Politico, analyzing data from the Food and Nutrition Service in the Department of Agriculture, reported the number had risen to 980,000 last year from 290,000 in 2008, more than tripling. The percentage of food stamp recipients with relatively high incomes doubled from 2.3 percent in 2008 to 4.7 percent in 2011, but far more people are enrolled in the program after three years of a struggling economy.
Republicans blamed President Obama during the campaign for the increase. But Politico suggests a major reason is that governors relaxed the rules to help state residents through hard times without further straining their own budgets.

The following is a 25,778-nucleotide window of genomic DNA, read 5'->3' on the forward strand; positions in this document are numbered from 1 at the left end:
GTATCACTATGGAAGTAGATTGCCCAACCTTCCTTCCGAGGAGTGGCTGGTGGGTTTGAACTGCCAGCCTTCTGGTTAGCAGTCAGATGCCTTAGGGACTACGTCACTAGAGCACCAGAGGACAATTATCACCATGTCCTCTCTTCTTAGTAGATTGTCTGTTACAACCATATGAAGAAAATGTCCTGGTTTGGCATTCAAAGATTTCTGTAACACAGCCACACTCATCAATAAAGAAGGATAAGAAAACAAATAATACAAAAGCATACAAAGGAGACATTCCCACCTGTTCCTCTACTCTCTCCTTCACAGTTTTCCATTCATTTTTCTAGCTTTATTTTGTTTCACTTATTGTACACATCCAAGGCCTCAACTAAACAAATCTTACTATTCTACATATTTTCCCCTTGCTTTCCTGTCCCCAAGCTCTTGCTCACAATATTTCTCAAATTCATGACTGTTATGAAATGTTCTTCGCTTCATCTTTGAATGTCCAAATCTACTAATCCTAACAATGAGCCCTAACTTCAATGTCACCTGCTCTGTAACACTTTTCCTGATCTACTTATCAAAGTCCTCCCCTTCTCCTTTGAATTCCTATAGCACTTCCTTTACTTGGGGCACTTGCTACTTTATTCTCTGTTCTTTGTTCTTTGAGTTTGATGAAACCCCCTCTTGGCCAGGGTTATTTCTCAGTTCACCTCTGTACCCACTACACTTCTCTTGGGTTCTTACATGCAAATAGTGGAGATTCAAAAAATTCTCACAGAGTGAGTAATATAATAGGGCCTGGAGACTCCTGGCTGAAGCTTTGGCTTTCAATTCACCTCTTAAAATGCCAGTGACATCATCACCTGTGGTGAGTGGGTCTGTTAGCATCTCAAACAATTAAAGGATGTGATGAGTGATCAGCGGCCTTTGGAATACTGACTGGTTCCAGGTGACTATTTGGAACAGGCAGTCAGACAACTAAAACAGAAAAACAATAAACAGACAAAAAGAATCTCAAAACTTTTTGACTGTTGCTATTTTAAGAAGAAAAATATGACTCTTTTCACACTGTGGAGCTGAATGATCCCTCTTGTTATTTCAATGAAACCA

The dollar cost of benefits to those with incomes above the 130 percent of poverty level has risen even more from $171 million in 2008 to about $1 billion in 2011, Politico said.
The food stamp program will be an issue as Congress and the president deal with deficit reduction and in debates on a new agriculture bill, Politico said. Rep. Collin Peterson, D-Minn., the ranking Democrat on the House Agriculture Committee, has proposed setting eligibility at 135 percent of the poverty level.
Peterson also wants to eliminate a minimum $16 in monthly food stamps paid to those who do not qualify for more aid. He argues that $16 a month is not going to be of any great help to anyone while administering the tiny payouts adds enormously to government expenses.